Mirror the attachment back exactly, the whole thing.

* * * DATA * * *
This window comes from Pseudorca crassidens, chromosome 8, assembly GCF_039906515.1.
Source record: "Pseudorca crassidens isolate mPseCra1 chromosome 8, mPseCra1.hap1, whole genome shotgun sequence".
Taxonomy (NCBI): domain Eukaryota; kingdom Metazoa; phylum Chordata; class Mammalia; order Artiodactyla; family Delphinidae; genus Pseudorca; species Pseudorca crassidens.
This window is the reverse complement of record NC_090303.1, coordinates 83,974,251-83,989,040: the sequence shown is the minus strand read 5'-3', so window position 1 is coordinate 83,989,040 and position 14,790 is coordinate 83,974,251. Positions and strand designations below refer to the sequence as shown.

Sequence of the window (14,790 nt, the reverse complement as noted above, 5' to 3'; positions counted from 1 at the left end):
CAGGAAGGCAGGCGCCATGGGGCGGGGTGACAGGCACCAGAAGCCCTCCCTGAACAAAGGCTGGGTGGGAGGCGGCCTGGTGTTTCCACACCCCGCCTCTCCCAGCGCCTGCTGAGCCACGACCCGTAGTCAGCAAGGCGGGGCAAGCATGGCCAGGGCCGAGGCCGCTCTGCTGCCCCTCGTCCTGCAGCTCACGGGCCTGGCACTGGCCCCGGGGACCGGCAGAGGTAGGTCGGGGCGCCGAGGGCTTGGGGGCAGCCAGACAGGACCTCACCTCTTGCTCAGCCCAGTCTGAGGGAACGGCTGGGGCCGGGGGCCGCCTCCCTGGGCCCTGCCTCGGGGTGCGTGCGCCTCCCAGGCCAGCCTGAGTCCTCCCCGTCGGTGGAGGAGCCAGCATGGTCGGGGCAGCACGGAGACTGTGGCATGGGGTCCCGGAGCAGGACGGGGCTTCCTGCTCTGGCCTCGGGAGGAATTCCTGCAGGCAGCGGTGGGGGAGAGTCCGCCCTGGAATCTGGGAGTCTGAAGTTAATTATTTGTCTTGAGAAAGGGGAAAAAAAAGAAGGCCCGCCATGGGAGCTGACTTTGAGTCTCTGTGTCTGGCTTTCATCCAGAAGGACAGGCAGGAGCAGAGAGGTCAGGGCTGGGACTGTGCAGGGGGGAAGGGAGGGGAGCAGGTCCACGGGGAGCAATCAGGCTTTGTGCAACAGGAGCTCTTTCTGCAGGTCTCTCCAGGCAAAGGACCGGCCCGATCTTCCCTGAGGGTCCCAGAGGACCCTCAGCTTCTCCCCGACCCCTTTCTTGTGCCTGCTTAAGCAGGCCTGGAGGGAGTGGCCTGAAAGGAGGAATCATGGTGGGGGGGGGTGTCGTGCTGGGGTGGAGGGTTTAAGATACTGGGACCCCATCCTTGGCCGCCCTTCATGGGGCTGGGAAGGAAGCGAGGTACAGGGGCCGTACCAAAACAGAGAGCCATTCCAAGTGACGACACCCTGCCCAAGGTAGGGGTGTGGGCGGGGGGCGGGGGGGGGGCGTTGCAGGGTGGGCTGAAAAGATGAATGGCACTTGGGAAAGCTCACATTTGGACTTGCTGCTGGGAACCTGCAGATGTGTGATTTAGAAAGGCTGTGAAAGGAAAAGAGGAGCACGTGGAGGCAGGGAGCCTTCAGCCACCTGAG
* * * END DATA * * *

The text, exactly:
This window comes from Pseudorca crassidens, chromosome 8, assembly GCF_039906515.1.
Source record: "Pseudorca crassidens isolate mPseCra1 chromosome 8, mPseCra1.hap1, whole genome shotgun sequence".
Taxonomy (NCBI): domain Eukaryota; kingdom Metazoa; phylum Chordata; class Mammalia; order Artiodactyla; family Delphinidae; genus Pseudorca; species Pseudorca crassidens.
This window is the reverse complement of record NC_090303.1, coordinates 83,974,251-83,989,040: the sequence shown is the minus strand read 5'-3', so window position 1 is coordinate 83,989,040 and position 14,790 is coordinate 83,974,251. Positions and strand designations below refer to the sequence as shown.

Sequence of the window (14,790 nt, the reverse complement as noted above, 5' to 3'; positions counted from 1 at the left end):
CAGGAAGGCAGGCGCCATGGGGCGGGGTGACAGGCACCAGAAGCCCTCCCTGAACAAAGGCTGGGTGGGAGGCGGCCTGGTGTTTCCACACCCCGCCTCTCCCAGCGCCTGCTGAGCCACGACCCGTAGTCAGCAAGGCGGGGCAAGCATGGCCAGGGCCGAGGCCGCTCTGCTGCCCCTCGTCCTGCAGCTCACGGGCCTGGCACTGGCCCCGGGGACCGGCAGAGGTAGGTCGGGGCGCCGAGGGCTTGGGGGCAGCCAGACAGGACCTCACCTCTTGCTCAGCCCAGTCTGAGGGAACGGCTGGGGCCGGGGGCCGCCTCCCTGGGCCCTGCCTCGGGGTGCGTGCGCCTCCCAGGCCAGCCTGAGTCCTCCCCGTCGGTGGAGGAGCCAGCATGGTCGGGGCAGCACGGAGACTGTGGCATGGGGTCCCGGAGCAGGACGGGGCTTCCTGCTCTGGCCTCGGGAGGAATTCCTGCAGGCAGCGGTGGGGGAGAGTCCGCCCTGGAATCTGGGAGTCTGAAGTTAATTATTTGTCTTGAGAAAGGGGAAAAAAAAGAAGGCCCGCCATGGGAGCTGACTTTGAGTCTCTGTGTCTGGCTTTCATCCAGAAGGACAGGCAGGAGCAGAGAGGTCAGGGCTGGGACTGTGCAGGGGGGAAGGGAGGGGAGCAGGTCCACGGGGAGCAATCAGGCTTTGTGCAACAGGAGCTCTTTCTGCAGGTCTCTCCAGGCAAAGGACCGGCCCGATCTTCCCTGAGGGTCCCAGAGGACCCTCAGCTTCTCCCCGACCCCTTTCTTGTGCCTGCTTAAGCAGGCCTGGAGGGAGTGGCCTGAAAGGAGGAATCATGGTGGGGGGGGGTGTCGTGCTGGGGTGGAGGGTTTAAGATACTGGGACCCCATCCTTGGCCGCCCTTCATGGGGCTGGGAAGGAAGCGAGGTACAGGGGCCGTACCAAAACAGAGAGCCATTCCAAGTGACGACACCCTGCCCAAGGTAGGGGTGTGGGCGGGGGGCGGGGGGGGGGCGTTGCAGGGTGGGCTGAAAAGATGAATGGCACTTGGGAAAGCTCACATTTGGACTTGCTGCTGGGAACCTGCAGATGTGTGATTTAGAAAGGCTGTGAAAGGAAAAGAGGAGCACGTGGAGGCAGGGAGCCTTCAGCCACCTGAG